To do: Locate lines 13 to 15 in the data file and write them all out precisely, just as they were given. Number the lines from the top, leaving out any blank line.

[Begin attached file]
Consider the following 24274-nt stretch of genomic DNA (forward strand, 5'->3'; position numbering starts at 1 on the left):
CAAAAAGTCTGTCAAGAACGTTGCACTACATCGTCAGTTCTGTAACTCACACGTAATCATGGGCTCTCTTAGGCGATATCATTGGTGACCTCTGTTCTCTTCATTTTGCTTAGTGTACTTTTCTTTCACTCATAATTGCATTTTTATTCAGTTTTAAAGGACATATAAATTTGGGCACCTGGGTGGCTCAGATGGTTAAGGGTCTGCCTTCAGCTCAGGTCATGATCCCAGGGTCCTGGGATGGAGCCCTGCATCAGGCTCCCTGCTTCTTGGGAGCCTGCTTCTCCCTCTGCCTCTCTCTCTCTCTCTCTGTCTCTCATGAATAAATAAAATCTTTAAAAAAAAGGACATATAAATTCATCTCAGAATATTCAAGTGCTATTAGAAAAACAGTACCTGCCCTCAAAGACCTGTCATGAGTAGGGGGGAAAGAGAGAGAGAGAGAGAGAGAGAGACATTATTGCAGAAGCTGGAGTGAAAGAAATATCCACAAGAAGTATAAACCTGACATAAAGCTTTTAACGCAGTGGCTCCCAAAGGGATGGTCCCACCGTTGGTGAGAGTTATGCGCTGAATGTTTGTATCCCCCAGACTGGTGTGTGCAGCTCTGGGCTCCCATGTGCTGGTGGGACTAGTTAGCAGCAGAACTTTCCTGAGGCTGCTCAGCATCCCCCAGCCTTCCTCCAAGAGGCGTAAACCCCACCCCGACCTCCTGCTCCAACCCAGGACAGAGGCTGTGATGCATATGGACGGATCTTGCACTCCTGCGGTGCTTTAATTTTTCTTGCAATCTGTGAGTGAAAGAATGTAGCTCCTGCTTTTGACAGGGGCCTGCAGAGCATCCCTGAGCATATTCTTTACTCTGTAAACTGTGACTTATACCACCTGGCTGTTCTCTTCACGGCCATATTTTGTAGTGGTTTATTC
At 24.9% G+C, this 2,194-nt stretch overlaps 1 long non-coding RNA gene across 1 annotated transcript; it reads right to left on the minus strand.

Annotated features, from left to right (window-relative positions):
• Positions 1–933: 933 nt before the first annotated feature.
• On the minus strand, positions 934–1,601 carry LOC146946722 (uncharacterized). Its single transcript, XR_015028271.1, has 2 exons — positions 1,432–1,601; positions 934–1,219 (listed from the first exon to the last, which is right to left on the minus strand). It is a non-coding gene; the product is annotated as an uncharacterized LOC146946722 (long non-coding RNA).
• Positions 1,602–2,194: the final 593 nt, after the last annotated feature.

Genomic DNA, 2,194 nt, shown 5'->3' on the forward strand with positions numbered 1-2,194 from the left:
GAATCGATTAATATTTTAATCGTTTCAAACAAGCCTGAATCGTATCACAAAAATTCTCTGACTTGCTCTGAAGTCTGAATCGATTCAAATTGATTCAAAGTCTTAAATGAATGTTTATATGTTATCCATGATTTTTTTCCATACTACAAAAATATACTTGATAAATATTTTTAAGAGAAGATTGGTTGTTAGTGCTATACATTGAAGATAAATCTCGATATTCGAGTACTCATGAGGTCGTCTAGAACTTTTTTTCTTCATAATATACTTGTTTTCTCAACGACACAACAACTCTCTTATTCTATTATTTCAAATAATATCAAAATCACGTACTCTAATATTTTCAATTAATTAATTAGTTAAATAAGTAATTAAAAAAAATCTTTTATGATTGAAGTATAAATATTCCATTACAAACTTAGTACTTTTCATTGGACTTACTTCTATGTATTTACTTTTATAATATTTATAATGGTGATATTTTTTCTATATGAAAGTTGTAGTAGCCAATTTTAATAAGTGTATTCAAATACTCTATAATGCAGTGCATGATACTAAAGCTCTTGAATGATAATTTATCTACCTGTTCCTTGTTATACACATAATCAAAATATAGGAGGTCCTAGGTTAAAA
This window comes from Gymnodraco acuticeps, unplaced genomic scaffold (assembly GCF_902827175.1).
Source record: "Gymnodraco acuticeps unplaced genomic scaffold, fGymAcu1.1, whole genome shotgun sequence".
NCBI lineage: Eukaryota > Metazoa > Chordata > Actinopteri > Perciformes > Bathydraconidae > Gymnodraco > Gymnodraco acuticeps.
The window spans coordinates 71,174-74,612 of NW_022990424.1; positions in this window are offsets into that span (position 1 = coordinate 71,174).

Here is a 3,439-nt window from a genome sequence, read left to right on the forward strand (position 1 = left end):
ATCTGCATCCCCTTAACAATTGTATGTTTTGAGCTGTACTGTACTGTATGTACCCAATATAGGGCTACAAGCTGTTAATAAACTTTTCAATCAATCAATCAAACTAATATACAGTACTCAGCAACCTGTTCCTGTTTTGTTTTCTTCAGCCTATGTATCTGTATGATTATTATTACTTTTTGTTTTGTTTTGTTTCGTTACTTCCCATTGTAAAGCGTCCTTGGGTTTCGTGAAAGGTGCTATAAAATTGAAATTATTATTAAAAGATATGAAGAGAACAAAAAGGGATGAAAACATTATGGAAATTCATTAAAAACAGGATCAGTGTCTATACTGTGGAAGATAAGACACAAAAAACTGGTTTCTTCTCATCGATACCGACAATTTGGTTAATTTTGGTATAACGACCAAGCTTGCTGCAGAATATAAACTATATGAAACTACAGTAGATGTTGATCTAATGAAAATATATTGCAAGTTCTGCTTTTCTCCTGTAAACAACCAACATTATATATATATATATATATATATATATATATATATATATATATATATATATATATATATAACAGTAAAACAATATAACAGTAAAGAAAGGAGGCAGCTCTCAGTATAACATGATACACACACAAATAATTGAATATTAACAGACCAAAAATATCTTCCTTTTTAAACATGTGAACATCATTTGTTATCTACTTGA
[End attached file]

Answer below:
The window spans coordinates 71,174-74,612 of NW_022990424.1; positions in this window are offsets into that span (position 1 = coordinate 71,174).

Here is a 3,439-nt window from a genome sequence, read left to right on the forward strand (position 1 = left end):
ATCTGCATCCCCTTAACAATTGTATGTTTTGAGCTGTACTGTACTGTATGTACCCAATATAGGGCTACAAGCTGTTAATAAACTTTTCAATCAATCAATCAAACTAATATACAGTACTCAGCAACCTGTTCCTGTTTTGTTTTCTTCAGCCTATGTATCTGTATGATTATTATTACTTTTTGTTTTGTTTTGTTTCGTTACTTCCCATTGTAAAGCGTCCTTGGGTTTCGTGAAAGGTGCTATAAAATTGAAATTATTATTAAAAGATATGAAGAGAACAAAAAGGGATGAAAACATTATGGAAATTCATTAAAAACAGGATCAGTGTCTATACTGTGGAAGATAAGACACAAAAAACTGGTTTCTTCTCATCGATACCGACAATTTGGTTAATTTTGGTATAACGACCAAGCTTGCTGCAGAATATAAACTATATGAAACTACAGTAGATGTTGATCTAATGAAAATATATTGCAAGTTCTGCTTTTCTCCTGTAAACAACCAACATTATATATATATATATATATATATATATATATATATATATATATATATATATATATATATAACAGTAAAACAATATAACAGTAAAGAAAGGAGGCAGCTCTCAGTATAACATGATACACACACAAATAATTGAATATTAACAGACCAAAAATATCTTCCTTTTTAAACATGTGAACATCATTTGTTATCTACTTGA